The term 'Happy Holidays" - Page 3 - Mothering Forums
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#61 of 130 Old 12-11-2002, 01:24 AM
 
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Tara, I congratulate you on your eloquence. I was bumbling around with talk of being a "minority" and didn't really express myself as well as that post of yours.

When I went back and reread this thread (can you believe anyone would have that kind of time?) I saw that with maybe one or two exceptions, none of us claimed to be "offended" by hearing the words "Merry Christmas". I know that I certainly am not. I think what we have all been trying to say is that we appreciate when someone takes the time to recognize that not everyone may celebrate the holiday in the same way and frankly, I feel much more "reached out and touched" when someone says "Happy holidays". I feel rather flat when someone says "Merry Christmas". That feeling is not something that is explainable to anyone who doesn't come from the same place.

And no, I wouldn't expect non-Hanukkah celebrator to be offended by being wished a Happy Hanukkah - but how many non-Hanukkah celebrators can claim that they wouldn't be a bit surprised? I doubt any of you have ever been wished a Happy Hanukkah by a stranger, just as I never have (and trust me, I look like I just popped out of the schtetl). So that analogy is not really all that applicable.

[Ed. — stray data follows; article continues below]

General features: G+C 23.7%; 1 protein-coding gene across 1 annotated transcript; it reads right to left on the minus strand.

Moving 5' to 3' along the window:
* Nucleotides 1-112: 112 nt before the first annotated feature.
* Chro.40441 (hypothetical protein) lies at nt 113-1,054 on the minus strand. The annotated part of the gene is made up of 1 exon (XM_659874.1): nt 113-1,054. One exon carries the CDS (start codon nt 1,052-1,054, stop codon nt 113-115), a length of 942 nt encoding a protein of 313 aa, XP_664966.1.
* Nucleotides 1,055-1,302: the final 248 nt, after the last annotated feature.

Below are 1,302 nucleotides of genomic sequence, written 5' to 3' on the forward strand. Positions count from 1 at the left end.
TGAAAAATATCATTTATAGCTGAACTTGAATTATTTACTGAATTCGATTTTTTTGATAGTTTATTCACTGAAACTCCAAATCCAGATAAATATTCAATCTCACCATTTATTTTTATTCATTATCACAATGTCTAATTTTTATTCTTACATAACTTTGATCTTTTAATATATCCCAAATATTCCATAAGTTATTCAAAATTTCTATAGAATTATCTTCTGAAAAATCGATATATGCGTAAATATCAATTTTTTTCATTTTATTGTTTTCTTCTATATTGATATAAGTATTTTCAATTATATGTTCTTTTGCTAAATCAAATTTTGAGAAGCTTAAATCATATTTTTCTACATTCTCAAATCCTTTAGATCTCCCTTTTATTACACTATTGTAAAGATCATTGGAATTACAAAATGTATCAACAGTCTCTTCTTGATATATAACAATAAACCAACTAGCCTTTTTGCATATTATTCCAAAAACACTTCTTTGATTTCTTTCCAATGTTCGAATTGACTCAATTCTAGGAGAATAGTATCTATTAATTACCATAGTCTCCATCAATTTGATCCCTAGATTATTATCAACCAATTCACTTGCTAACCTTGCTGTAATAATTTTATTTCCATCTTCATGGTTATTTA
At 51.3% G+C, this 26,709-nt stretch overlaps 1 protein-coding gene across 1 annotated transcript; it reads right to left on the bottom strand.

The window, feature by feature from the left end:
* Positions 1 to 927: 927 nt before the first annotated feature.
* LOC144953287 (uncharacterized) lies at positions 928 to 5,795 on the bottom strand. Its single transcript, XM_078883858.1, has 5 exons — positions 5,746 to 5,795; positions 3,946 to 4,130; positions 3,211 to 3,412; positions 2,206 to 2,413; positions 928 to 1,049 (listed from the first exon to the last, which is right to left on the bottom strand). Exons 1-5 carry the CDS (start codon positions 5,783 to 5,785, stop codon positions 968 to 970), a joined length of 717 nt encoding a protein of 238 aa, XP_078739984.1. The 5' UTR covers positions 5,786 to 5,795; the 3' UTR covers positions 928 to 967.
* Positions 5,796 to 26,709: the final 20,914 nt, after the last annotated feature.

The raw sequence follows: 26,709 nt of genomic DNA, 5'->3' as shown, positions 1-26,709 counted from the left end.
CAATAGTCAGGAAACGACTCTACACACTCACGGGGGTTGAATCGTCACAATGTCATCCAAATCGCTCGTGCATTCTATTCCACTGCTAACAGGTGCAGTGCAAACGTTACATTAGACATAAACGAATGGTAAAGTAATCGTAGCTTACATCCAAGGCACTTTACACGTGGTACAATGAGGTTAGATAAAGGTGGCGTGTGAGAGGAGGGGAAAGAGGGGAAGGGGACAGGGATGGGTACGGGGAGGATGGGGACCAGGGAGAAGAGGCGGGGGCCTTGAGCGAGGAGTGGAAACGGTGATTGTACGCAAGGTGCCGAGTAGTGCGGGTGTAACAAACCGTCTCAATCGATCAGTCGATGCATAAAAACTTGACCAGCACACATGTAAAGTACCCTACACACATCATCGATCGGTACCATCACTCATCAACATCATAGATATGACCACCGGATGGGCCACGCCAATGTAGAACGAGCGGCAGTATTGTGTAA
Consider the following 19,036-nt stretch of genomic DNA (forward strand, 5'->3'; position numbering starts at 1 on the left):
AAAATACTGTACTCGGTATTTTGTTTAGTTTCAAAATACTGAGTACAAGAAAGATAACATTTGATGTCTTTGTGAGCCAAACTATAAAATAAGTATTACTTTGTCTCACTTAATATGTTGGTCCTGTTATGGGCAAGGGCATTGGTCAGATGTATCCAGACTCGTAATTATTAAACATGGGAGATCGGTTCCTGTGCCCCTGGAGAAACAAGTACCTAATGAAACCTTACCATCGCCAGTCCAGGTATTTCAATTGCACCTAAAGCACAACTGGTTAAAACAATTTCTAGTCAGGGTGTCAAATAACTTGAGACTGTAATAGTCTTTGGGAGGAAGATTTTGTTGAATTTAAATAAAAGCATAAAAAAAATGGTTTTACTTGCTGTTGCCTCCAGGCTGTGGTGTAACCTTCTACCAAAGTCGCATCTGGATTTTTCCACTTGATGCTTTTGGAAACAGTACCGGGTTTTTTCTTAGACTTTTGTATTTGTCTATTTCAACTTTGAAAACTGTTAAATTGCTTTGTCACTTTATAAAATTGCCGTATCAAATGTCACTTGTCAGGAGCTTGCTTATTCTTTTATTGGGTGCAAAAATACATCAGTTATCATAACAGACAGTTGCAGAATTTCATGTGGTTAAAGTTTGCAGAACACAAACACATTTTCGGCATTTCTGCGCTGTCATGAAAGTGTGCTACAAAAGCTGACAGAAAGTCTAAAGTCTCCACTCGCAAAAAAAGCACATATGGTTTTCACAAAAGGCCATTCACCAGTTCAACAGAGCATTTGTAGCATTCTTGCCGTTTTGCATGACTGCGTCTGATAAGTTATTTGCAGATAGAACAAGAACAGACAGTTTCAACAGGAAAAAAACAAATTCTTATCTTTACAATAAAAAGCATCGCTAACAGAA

As one wise momma said in the beginning, this isn't about political correctness it's about cultural sensitivity. Either you care about being sensitive or you don't. Frankly, I'm used to people not caring all that much and it doesn't really bother me.

And now for the next hotbed topic: what do you teach your children about Santa Claus (both Christmas celebrators and non). Or has that one been covered already?

Peace,
LoveBeads
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#62 of 130 Old 12-11-2002, 01:32 AM
 
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oh Lovebeads, that sounds like a great topic. Why don't you start a thread on that?? I'll be right over.

For the record: in a previous post when I gave examples of being pitied for not celebrating Christmas it was during my stint with Judaism and the comment came from my family BTW. We do in essence celebrate it now. We have a tree and all that. Don't have a nativity or view it as Jesus's birthday though. In fact if my parents didn't come out to visit then we would limit our celebration to just on the Solstice. Instead we split it up. Solstice for the three of us and 12/25 for the grandparents and all that. It's my form of compromise.